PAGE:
ON reading the complaint of the beating by the police of two women in Exuma last week and the promise by National Security Minister Marvin Dames that there would be no “cover up” if officers in the case were found guilty of wrong doing, a senior government employee reveals today that he is still awaiting the results of his own complaint against two junior police officers.
That was four years ago, and despite repeated requests, the police have remained silent.
The government official, himself a lawyer, said that in September 13, 2015 his wife, driving his car, was involved in an accident at the corner of Wulff and Baillou Hill Roads. On being notified, he went immediately to the scene and awaited the arrival of a Traffic Police Officer. As he stood on the pavement to watch he noticed the officer made no note of the position of the vehicles – “in fact he made no note at all” – although he had ordered the immediate removal of both cars.
The complainant said he became concerned, and as it was his vehicle driven by his wife, he “began to record the proceedings”.
The following is the exchange that took place between the complainant and the Constable. It was sent to Assistant Commissioner of Police Leon Bethell.
“You ain’ trying to record the police, hey?” Constable 3494 asked.
“It is not an offence, sir,” I responded
“What you mean, it ain’t an offence?” Constable 3494 questioned .
“I’m an attorney, it’s not an offence, sir,” I said.
“I ain care what you is. Put down this phone or leave my scene, because you ain involve in this accident, right?” Constable 3494 said.
“I’m sorry, it’s my vehicle...” I said.
“It’s my vehicle, sir. It’s not an offence to record the police,” I repeated.
“Are you involved in this accident? Are you involved in this accident?” asked Constable 3494.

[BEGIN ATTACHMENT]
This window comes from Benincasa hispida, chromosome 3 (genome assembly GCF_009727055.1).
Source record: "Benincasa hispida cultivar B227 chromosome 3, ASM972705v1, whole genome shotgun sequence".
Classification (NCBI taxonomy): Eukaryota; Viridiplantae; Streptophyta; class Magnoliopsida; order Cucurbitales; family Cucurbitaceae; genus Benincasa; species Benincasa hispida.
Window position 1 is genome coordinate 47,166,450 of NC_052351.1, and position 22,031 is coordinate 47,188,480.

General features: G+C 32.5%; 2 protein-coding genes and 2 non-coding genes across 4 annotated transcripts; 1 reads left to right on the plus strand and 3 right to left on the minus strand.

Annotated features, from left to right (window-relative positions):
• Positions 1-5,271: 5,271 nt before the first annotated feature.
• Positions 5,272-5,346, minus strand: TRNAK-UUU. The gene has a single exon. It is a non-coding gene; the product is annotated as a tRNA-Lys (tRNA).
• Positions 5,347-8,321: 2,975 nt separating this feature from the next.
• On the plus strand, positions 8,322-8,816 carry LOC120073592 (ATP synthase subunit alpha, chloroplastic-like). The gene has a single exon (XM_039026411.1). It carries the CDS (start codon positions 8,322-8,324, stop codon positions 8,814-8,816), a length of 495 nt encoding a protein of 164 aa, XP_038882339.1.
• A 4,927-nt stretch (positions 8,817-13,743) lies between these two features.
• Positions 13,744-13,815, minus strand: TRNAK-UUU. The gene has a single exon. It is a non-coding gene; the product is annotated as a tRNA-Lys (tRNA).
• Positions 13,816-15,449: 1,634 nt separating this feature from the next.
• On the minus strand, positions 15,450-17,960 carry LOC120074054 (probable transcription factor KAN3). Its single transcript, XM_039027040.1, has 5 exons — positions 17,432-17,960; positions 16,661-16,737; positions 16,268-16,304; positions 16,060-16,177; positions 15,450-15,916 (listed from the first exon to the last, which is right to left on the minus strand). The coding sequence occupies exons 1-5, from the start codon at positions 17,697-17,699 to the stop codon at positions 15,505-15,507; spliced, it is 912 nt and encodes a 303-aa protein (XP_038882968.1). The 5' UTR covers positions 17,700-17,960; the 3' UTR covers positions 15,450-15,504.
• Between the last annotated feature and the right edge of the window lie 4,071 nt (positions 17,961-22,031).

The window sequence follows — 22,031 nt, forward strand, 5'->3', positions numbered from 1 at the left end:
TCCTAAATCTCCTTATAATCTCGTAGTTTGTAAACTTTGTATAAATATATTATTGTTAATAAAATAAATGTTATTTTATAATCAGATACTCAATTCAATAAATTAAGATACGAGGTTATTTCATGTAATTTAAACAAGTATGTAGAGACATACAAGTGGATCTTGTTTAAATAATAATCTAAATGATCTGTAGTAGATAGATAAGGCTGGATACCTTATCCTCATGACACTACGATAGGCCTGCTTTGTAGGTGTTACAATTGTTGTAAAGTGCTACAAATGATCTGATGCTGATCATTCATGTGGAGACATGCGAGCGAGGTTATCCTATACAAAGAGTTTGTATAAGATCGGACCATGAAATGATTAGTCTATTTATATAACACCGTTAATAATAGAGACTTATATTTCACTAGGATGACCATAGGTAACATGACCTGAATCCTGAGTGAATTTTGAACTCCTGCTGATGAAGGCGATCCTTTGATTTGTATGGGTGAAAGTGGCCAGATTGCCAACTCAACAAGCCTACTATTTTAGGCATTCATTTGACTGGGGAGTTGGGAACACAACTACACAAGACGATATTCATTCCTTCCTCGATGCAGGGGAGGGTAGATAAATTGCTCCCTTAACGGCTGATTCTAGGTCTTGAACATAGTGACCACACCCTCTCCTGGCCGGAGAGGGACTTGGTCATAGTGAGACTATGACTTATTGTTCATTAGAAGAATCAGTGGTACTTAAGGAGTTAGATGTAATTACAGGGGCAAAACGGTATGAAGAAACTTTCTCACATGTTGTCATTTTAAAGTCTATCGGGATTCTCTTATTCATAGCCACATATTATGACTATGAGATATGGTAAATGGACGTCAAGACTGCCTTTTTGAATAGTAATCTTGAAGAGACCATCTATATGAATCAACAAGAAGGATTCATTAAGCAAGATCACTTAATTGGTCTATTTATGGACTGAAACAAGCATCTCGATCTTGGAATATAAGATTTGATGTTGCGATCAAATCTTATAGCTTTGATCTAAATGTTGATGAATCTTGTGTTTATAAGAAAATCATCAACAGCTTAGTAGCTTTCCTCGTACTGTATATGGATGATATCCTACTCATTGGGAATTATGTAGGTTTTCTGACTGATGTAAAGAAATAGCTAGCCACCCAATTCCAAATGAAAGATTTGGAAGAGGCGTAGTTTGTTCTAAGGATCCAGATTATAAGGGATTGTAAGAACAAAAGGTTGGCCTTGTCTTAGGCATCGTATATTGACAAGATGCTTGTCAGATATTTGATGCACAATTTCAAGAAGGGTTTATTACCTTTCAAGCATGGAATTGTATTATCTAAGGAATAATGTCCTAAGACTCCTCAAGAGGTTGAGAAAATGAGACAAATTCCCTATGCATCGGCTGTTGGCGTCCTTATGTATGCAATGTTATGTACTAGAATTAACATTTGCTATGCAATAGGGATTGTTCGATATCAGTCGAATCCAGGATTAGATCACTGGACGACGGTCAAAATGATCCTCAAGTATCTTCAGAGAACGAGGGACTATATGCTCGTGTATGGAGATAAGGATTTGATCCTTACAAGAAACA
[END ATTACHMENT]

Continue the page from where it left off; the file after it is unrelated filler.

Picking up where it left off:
Apparently annoyed, the constable asked to see my identification. I was of the view that his apparent annoyance was not sufficient warrant to ask for my identification. I refused.
“Let me see some ID. Let me see some ID,” Constable 3494 demanded.
“It’s not an offence,” I assured him.
“Put up the phone, let me see some ID,” Constable 3494 again demanded.
“Would you like me to call the Commissioner of Police?” I asked.
“Let me see some ID,” the officer again demanded.
I again refused.
“No sir, no sir.” I responded.
“Let me see some ID,” he again demanded.
“No, sir. No, sir,” I again responded.
“No, sir. I’m not committing an offence and you have no right to call for my ID,” I stated. “No, sir. No, sir. No, sir. If you’d like me to call Superintendent Stubbs, I will call him.”
The constable then purported to make a call for assistance based on the spurious claim that I was “creating a disturbance”. I cautioned him not to do that. I advised that I am employed by the Office of _ and am fully aware of rights afforded me.
The constable again asked for my identification. I refused.
At that moment, police vehicle 101, licence plate 265916 arrived with klaxon on. That vehicle was being driven by Corporal 2550.